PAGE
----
Context: Gastric bypass surgery (GBP) results in rapid weight loss, improvement of type 2 diabetes (T2DM), and increase in incretins levels. Diet-induced weight loss also improves T2DM and may increase incretin levels.
Objective: Our objective was to determine whether the magnitude of the change of the incretin levels and effect is greater after GBP compared with a low caloric diet, after equivalent weight loss.
Design and methods: Obese women with T2DM studied before and 1 month after GBP (n = 9), or after a diet-induced equivalent weight loss (n = 10), were included in the study. Patients from both groups were matched for age, body weight, body mass index, diabetes duration and control, and amount of weight loss.
Setting: This outpatient study was conducted at the General Clinical Research Center.
Main outcome measures: Glucose, insulin, proinsulin, glucagon, gastric inhibitory peptide (GIP), and glucagon-like peptide (GLP)-1 levels were measured after 50-g oral glucose. The incretin effect was measured as the difference in insulin levels in response to oral and to an isoglycemic iv glucose load.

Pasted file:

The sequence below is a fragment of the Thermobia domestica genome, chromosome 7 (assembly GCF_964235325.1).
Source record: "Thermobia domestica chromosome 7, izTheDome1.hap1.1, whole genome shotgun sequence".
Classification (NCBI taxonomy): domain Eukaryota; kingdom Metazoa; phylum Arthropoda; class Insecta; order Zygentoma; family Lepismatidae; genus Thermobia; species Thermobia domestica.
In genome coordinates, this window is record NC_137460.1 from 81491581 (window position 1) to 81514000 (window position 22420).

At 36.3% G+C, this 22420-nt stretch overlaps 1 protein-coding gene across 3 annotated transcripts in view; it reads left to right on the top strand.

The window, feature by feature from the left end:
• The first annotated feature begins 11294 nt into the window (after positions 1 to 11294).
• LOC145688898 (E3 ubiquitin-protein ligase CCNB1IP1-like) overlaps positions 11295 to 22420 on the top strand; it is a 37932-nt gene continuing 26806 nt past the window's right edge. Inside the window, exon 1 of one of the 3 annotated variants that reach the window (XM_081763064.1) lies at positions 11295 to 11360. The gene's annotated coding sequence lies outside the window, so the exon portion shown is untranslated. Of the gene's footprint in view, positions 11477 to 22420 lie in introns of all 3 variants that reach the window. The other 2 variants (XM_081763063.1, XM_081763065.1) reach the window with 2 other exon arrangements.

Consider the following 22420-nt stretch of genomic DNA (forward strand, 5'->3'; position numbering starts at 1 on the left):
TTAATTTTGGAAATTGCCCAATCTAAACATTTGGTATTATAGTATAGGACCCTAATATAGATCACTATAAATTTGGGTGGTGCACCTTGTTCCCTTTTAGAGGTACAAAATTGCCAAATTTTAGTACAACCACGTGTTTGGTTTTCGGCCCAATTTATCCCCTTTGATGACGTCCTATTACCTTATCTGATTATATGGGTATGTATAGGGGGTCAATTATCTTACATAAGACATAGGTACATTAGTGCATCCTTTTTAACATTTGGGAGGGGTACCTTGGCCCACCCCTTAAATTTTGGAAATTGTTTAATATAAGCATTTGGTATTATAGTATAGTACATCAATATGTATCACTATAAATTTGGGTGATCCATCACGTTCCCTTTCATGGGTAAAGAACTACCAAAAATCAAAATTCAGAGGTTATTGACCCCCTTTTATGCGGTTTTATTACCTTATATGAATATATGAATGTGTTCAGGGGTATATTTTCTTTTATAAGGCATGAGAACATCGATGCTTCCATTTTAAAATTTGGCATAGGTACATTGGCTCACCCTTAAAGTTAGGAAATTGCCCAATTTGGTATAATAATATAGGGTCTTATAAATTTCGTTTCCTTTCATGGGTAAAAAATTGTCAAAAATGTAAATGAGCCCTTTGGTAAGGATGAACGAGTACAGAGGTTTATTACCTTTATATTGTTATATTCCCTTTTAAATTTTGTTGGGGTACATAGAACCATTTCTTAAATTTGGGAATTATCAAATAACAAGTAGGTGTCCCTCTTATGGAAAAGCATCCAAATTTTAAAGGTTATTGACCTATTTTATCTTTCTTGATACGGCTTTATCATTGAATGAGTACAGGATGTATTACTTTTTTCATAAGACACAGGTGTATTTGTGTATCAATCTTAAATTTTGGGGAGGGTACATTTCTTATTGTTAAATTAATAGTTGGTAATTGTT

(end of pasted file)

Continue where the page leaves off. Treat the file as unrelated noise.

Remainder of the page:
Results: At baseline, none of the outcome variables (fasting and stimulated values) were different between the GBP and diet groups. Total GLP-1 levels after oral glucose markedly increased six times (peak:17 +/- 6 to 112 +/- 54 pmol/liter; P < 0.001), and the incretin effect increased five times (9.4 +/- 27.5 to 44.8 +/- 12.7%; P < 0.001) after GBP, but not after diet. Postprandial glucose levels (P = 0.001) decreased more after GBP.
Conclusions: These data suggest that early after GBP, the greater GLP-1 and GIP release and improvement of incretin effect are related not to weight loss but rather to the surgical procedure. This could be responsible for better diabetes outcome after GBP.